The old expression “tilting at windmills” derives its origin from the seventeenth century Cervantes classic “Don Quixote”. Tilting is simply another word for jousting, and the expression means to “attack imaginary enemies”, such as the “giants” encountered by Don Quixote:
Just then they came in sight of thirty or forty windmills that rise from that plain. And no sooner did Don Quixote see them that he said to his squire, “Fortune is guiding our affairs better than we ourselves could have wished. Do you see over yonder, friend Sancho, thirty or forty hulking giants? I intend to do battle with them and slay them. With their spoils we shall begin to be rich for this is a righteous war and the removal of so foul a brood from off the face of the earth is a service God will bless.”
“What giants?” asked Sancho Panza.
“Those you see over there,” replied his master, “with their long arms. Some of them have arms well nigh two leagues in length.”
“Take care, sir,” cried Sancho. “Those over there are not giants but windmills. Those things that seem to be their arms are sails which, when they are whirled around by the wind, turn the millstone.”
Following the recently concluded Synod on the Family, it seems that a good many prelates in the Church have been busy tilting at windmills. And who is the imaginary foe they are attacking? It is the Church herself, or to be more precise, a caricature of the Church. This caricature portrays the Church as unaccepting of those struggling with same-sex attraction, and even lacking compassion for them.
The most recent bishop joining in the attack against this imaginary foe is Cardinal Vincent Nichols. The Archbishop of Westminster released a pastoral letter to his diocese this past week in which he said:
“There has been much talk about how the Synod reflected on the situation of people of a same sex attraction. There was no suggestion that the teaching of the Church might somehow give approval to the notion of ‘same-sex marriage’ or that its teaching on sexual morality is to change. However two things were very clear. The first is that we should never identify people by their sexual orientation.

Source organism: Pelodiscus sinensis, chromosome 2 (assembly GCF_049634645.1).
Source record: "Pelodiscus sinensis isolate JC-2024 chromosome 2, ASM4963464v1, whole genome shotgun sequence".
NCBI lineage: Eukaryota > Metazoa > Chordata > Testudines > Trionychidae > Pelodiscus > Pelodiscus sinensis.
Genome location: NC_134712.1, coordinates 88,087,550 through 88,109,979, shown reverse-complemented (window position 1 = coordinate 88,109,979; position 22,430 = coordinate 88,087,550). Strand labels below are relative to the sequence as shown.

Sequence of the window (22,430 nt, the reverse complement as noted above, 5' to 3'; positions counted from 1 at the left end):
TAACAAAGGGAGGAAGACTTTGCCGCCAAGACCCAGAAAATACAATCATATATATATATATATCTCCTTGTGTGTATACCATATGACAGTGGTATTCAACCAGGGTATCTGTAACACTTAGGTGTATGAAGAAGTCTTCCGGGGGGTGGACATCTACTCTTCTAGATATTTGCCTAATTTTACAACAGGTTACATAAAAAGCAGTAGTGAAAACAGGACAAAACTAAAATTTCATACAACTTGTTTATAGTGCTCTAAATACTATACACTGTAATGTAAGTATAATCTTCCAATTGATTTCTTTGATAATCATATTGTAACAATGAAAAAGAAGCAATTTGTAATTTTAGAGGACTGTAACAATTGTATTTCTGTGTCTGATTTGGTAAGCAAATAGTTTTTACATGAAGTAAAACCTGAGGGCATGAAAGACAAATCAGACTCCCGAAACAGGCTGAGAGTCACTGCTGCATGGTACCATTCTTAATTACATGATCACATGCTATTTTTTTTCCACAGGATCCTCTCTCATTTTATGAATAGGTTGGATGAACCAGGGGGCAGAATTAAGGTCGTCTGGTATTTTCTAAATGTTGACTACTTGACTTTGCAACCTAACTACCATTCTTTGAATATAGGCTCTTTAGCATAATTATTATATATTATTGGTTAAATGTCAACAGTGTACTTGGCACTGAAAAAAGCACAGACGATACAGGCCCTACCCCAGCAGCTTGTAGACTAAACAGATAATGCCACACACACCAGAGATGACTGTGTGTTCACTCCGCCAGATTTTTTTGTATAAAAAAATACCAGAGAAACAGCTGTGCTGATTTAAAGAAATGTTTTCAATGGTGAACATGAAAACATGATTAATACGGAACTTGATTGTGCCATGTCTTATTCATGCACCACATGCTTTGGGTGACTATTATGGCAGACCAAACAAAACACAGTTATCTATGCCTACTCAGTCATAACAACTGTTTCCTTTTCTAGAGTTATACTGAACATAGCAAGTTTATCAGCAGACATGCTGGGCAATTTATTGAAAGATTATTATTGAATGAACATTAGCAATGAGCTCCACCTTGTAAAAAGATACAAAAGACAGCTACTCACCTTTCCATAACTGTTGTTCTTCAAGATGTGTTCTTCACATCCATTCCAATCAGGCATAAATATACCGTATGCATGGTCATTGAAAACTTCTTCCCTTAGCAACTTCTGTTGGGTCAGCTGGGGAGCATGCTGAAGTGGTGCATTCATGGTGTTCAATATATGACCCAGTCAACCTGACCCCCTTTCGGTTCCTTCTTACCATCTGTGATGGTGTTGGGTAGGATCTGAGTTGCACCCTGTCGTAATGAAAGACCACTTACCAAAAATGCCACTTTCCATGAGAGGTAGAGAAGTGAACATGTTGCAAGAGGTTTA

A question for His Emminence: when in the Church does this happen? To my knowledge, the Church has been rather consistent in clearly separating the sin from the sinner, and recognizing the dignity of the person, regardless of which particular sin they struggle with.
Ironically, as most are aware, it is the LGBT movement itself and many homosexual activists who proudly choose to identify themselves by their sexual orientation. This includes many openly “Gay Friendly” parishes that offer any number of LGBT ministries, but nowhere promote the apostolate Courage which seeks to help those struggling with same-sex attraction.
Cardinal Nichols continues:
Every person is endowed with unique dignity, both as an individual and as a Christian. This dignity is always, always to be respected.
Isn’t the Catholic Church already doing this? Does anyone fight harder than the Church to profess the dignity of the individual in our contemporary Culture of Death? From natural conception to natural death Holy Mother Church often stands alone, even among Christians, in the effort to defend life and demonstrate dignity for all. Rather, it is the secular left and homosexual activists who unjustly accuse the Church of condemning them for the simple reason that she can never condone sin. Ever. Do we really need prelates lending credence to the left’s erroneous arguments?
Secondly, it is the teaching of the Church that they are not only to be respected but also always accepted, with compassion and with sensitivity (CCC 2358). This teaching has to be translated into loving care, in our daily life in the Church, in our parishes, and indeed in society.
Cardinal Nichols states that respect and acceptance, always with compassion and sensitivity “has to be translated into loving care…in our parishes, and indeed in society”. Here I would respectfully ask Cardinal Nichols for specifics in lieu of generalizations. How specifically is the Church inadequate in her current handling of same-sex oriented Catholics? Additionally, how is this loving care to be demonstrated in an increasingly hostile and post-christian culture which already promotes LGBT acceptance, at the expense of traditional marriage and the family?
Further, how is this loving care manifested at the parish level? Is it by charitably sharing the truth, the heroic sacrifice of self-denial, and the merciful love of God? Or is it by earning recognition from websites that identify and promote “gay friendly” parishes around the country, while advocating “Marriage Equality” for LGBT Catholics?
One has to wonder how this “loving care”, as envisioned by Cardinal Nichols, would actually look. Unfortunately, bishops tilting at windmills does little to instill confidence that this will end well.